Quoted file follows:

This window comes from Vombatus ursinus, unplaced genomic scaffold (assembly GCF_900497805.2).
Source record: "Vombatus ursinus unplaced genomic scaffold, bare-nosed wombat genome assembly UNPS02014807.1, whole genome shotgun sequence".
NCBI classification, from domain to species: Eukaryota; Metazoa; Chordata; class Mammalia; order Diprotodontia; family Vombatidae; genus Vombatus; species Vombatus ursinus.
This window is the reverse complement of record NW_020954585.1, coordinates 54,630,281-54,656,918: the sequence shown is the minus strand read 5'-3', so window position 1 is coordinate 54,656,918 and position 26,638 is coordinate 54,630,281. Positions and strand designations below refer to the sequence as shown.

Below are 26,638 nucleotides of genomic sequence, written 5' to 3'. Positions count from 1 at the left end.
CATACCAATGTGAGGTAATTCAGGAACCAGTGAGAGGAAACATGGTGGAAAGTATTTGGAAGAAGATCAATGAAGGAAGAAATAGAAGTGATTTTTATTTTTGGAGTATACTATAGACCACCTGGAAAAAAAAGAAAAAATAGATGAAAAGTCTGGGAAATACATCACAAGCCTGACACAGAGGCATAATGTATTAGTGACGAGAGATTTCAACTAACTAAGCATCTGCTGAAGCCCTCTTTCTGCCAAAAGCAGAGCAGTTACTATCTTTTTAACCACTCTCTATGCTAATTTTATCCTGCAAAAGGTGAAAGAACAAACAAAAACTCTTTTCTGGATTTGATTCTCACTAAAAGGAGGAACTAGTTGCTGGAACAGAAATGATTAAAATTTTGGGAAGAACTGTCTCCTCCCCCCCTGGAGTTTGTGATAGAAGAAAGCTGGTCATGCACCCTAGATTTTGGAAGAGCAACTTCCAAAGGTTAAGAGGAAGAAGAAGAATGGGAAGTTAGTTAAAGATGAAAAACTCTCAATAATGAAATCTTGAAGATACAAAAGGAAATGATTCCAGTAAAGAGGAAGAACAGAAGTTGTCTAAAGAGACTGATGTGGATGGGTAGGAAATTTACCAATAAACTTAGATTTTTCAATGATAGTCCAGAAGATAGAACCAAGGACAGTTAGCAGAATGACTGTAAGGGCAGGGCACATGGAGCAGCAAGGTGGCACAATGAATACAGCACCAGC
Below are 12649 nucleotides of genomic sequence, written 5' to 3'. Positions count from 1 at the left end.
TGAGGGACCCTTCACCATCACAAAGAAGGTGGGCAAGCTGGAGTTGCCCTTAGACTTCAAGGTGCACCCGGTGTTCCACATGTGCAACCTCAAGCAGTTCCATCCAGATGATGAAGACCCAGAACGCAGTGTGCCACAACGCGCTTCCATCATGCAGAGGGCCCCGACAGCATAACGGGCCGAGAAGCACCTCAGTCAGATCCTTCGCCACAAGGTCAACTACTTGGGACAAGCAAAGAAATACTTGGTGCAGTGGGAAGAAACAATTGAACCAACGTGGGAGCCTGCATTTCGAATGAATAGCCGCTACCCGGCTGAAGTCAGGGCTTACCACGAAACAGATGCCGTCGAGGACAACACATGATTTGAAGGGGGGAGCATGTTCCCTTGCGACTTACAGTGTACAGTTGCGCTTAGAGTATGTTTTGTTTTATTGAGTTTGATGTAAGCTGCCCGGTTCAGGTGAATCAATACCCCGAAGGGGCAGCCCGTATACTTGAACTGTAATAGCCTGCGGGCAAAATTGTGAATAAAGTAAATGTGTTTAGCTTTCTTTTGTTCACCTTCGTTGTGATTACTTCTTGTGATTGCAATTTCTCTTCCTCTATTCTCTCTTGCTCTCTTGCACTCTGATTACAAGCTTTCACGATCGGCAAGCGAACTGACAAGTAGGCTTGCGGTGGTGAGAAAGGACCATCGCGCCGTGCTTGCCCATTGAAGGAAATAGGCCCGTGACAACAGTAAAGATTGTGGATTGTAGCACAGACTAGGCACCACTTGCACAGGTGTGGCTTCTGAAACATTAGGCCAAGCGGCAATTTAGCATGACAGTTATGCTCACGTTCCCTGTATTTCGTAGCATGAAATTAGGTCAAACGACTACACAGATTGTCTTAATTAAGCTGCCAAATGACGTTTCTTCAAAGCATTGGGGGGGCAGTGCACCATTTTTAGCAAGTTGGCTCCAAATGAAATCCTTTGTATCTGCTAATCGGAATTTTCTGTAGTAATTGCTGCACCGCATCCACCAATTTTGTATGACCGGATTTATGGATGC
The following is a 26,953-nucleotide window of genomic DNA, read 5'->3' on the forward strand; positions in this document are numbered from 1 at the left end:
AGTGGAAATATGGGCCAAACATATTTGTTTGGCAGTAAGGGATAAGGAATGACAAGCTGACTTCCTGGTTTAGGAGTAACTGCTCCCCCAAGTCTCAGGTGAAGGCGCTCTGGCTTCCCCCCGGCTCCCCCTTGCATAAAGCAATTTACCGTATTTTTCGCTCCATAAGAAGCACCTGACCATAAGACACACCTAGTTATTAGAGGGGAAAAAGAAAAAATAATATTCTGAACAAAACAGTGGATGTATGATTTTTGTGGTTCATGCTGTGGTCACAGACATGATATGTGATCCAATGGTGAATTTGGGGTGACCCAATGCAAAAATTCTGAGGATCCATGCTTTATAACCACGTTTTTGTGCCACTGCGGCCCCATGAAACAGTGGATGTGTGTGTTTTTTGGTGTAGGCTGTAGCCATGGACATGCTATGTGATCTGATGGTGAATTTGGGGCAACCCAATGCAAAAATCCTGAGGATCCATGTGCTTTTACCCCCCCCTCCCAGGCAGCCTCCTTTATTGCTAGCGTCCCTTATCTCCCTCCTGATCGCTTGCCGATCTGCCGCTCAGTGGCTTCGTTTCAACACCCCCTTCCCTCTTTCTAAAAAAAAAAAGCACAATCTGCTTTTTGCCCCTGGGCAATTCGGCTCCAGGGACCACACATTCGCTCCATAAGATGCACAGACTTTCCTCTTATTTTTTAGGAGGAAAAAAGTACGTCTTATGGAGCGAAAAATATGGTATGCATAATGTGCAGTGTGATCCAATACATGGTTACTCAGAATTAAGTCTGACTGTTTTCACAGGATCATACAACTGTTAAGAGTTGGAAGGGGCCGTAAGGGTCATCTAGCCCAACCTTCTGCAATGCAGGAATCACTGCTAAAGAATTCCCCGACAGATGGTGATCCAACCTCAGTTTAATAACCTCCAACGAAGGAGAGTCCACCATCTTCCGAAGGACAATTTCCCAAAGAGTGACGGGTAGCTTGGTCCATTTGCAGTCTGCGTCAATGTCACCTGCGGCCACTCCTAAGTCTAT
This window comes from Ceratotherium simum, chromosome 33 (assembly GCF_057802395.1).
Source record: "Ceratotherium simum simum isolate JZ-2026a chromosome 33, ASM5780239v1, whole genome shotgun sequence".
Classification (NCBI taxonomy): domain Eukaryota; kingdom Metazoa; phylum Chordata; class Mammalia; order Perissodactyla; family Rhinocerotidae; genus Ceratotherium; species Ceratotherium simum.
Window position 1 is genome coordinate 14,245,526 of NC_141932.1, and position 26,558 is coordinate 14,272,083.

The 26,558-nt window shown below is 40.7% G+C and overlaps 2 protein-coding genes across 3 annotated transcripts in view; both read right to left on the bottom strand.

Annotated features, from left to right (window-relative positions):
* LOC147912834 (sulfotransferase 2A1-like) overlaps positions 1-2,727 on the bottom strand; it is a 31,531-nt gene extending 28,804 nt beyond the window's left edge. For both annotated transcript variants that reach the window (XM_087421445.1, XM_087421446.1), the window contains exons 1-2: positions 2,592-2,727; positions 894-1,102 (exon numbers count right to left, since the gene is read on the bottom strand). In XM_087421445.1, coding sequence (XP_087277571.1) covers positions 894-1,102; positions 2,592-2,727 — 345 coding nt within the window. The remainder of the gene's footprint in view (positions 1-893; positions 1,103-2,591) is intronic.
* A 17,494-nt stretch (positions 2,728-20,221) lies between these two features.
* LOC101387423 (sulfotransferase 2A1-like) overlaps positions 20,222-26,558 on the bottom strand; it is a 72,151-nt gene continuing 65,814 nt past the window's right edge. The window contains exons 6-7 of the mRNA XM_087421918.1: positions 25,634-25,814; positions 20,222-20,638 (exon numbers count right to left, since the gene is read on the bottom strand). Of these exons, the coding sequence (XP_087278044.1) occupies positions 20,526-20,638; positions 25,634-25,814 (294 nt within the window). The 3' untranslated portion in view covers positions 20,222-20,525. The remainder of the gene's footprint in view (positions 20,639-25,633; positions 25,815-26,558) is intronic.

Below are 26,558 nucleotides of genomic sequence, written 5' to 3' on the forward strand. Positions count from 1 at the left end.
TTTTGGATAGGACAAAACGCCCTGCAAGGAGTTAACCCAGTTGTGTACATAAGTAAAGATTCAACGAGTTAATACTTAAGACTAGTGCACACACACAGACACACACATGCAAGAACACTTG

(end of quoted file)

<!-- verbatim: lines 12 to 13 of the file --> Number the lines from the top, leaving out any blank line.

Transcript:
Source record: "Ceratotherium simum simum isolate JZ-2026a chromosome 33, ASM5780239v1, whole genome shotgun sequence".
Classification (NCBI taxonomy): domain Eukaryota; kingdom Metazoa; phylum Chordata; class Mammalia; order Perissodactyla; family Rhinocerotidae; genus Ceratotherium; species Ceratotherium simum.